“Séamas Ó Sionnaigh raises some valid issues in his attack on Joan McAlpine and the Scottish Government’s approach to sectarianism, but whilst I would defend his right to make a polemical defence of historical and more recent armed struggle, he actually misses the point. The challenge is how to move forward so that we can live together in these islands without killing each other, in Ireland and Scotland. A good first step would be to discuss our differences without disparaging those we don’t agree with. Séamas seems to have overlooked that Joan’s article was partly prompted by the vitriolic attacks she faced in the Twittersphere for having the temerity to raise the issue. And when Séamas talks of common ethnicity he treads on dangerous ground indeed.”
Firstly, my article was not an attack on Joan McAlpine or her support of the anti-sectarian bill, nor the Scottish government’s legislative solution to sectarianism in Scotland. Neither was it a defence, as such, of armed struggle in Ireland. The historic Irish Revolution needs no such defence. The more recent armed struggle on the other hand is certainly deserving of a more nuanced and considerate approach, whatever one’s views on its validity or not. The pain is still raw for many thousands of people, on all sides, and as I stated in my article the sensitivities that stem from that should be acknowledged and respected. It was primarily a critique of the historical references to Ireland’s War of Independence made by Joan, references which surprisingly echoed contemporary British and Neo-Unionist revisionist counter-histories, that led to my article being written. Yes, I pointed out some of the incongruities of the bill, and if asked for an opinion I suspect it will cause more troubles that it will solve, but that is a matter for the Scottish people to face.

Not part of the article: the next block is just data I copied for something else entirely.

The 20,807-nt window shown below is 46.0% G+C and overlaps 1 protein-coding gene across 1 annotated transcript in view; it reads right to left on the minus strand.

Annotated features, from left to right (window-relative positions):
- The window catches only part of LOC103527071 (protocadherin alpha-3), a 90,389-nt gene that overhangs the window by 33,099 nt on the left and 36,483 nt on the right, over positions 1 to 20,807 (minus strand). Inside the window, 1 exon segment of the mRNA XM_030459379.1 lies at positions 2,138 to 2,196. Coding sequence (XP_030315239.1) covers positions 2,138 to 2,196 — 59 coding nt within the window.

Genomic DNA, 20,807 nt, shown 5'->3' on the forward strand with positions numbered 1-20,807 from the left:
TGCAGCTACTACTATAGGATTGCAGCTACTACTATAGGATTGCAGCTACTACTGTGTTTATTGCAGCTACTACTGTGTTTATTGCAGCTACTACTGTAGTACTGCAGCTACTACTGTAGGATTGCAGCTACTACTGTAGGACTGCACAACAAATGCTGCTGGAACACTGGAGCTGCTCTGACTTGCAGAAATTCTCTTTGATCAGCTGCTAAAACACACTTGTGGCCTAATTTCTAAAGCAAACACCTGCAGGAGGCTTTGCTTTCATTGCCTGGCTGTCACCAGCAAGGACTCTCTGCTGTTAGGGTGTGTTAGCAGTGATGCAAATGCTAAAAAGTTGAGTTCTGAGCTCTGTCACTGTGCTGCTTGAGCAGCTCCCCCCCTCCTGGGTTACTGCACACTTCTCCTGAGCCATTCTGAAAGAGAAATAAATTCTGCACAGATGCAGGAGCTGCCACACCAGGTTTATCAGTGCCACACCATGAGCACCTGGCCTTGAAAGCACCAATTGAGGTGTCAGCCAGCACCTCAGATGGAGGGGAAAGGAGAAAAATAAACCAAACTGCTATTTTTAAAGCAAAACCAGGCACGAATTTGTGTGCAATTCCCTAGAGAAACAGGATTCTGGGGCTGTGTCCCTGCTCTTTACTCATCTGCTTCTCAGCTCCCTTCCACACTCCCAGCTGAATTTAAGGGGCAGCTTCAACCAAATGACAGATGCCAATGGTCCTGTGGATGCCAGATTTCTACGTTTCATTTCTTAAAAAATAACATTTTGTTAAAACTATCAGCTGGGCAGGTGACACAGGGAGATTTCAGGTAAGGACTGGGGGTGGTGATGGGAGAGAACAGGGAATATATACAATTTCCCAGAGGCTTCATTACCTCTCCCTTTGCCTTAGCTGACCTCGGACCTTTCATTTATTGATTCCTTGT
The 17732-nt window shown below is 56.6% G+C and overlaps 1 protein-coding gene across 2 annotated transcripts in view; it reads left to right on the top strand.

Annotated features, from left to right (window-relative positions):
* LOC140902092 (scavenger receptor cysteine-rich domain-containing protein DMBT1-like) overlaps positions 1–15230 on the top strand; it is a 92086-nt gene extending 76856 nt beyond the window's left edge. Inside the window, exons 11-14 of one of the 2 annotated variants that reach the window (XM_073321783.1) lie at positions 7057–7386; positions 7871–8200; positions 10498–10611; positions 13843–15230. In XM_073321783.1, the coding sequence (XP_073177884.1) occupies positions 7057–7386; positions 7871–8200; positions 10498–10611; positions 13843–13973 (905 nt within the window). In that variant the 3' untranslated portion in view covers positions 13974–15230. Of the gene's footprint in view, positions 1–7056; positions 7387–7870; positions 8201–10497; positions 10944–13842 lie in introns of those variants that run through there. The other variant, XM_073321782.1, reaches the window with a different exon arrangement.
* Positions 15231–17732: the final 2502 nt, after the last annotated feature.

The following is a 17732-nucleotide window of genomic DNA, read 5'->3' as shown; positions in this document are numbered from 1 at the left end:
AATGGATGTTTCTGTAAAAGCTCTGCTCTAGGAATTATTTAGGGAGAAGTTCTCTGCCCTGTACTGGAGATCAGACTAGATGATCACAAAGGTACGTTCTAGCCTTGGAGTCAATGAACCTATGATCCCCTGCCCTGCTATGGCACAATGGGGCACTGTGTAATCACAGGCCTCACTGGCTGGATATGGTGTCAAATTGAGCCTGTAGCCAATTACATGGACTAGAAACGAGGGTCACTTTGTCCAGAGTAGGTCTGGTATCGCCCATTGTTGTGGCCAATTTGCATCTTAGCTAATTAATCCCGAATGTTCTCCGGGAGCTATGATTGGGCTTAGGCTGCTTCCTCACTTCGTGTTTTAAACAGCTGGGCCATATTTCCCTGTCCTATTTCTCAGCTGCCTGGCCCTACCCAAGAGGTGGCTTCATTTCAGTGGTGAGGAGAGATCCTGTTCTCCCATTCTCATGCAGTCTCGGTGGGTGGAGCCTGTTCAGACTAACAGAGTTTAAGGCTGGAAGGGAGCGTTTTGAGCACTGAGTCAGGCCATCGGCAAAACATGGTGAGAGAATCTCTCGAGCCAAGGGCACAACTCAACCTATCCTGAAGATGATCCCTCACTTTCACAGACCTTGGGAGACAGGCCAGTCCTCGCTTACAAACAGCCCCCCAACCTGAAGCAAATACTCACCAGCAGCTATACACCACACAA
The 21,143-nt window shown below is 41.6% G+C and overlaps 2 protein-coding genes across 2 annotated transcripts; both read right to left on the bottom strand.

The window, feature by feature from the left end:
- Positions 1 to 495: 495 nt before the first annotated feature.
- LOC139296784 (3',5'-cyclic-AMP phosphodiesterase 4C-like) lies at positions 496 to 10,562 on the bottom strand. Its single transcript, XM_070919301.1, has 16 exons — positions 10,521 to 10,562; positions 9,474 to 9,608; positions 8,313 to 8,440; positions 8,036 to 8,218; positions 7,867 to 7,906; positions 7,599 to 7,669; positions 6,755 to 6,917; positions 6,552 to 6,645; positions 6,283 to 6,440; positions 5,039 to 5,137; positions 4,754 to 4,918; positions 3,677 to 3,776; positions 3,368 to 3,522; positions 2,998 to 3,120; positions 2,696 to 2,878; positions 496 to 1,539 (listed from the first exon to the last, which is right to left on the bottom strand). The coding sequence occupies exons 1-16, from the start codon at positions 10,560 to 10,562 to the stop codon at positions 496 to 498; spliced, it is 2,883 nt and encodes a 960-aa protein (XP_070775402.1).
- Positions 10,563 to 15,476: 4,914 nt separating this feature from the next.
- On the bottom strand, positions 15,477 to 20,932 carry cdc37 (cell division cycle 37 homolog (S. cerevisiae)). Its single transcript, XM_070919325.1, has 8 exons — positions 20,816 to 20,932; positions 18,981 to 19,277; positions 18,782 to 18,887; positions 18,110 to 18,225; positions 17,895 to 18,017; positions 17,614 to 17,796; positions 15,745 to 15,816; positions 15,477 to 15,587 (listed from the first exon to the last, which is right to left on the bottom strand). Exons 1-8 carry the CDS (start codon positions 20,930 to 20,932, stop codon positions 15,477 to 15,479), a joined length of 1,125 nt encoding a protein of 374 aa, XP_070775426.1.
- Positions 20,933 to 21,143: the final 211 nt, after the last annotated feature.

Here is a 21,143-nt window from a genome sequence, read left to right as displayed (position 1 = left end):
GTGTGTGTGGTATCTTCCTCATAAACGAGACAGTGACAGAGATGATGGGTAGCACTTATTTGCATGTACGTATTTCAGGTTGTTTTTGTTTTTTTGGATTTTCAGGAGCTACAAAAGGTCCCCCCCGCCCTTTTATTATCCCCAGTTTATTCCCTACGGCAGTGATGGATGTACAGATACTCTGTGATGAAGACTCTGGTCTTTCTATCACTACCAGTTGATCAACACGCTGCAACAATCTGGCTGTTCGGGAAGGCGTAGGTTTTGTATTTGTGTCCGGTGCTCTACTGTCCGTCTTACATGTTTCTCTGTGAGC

Secondly, Joan McAlpine’s sensitivities, however justified, do not excuse a Scottish nationalist promulgating British nationalist historical fantasies about Ireland. As a journalist (or blogger) if you write on subjects that are politically or culturally controversial then you must expect a reaction. It comes with the territory, particularly in the age of web-based interconnectivity and interaction. Of course the torrent of abuse faced by Joan was completely unwarranted, but I hardly think my lengthy criticism falls into the category of mean-spirited or paranoid tweets and status updates. It began with my expression of admiration for Joan McAlpine, for heaven’s sake.
I fail to understand Andrew Anderson’s reference to “dangerous ground” when I talked of the common ethnicity shared and celebrated by many Irish and Scottish people. We are Celts and Gaels, both Irish and Scottish. The ties that bind us are manifest in our related histories, languages, literature, poetry, music and sports. It is a form of pan-national ethnic identity, one that is embracive and open, one that does not require a particular passport or place of birth to join. People from Nova Scotia to Japan can and do learn the Irish and Scottish languages and in doing so enrich and enliven our societies and cultures.
Furthermore recognition of our mutual heritage, far from being divisive, is a unifying force between Ireland and Scotland. It does not advocate killing people – it advocates bringing people together. Perhaps if the Scottish government and those who support or oppose this bill lift their eyes from the minutiae and see the bigger picture we might indeed lower the temperature of the discussion – and replace it with a far more important and far reaching one instead.
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- The Irish And Scottish Languages – A Union Of Hearts And Minds (ansionnachfionn.com)
- Tories by any other name | Joan McAlpine (guardian.co.uk)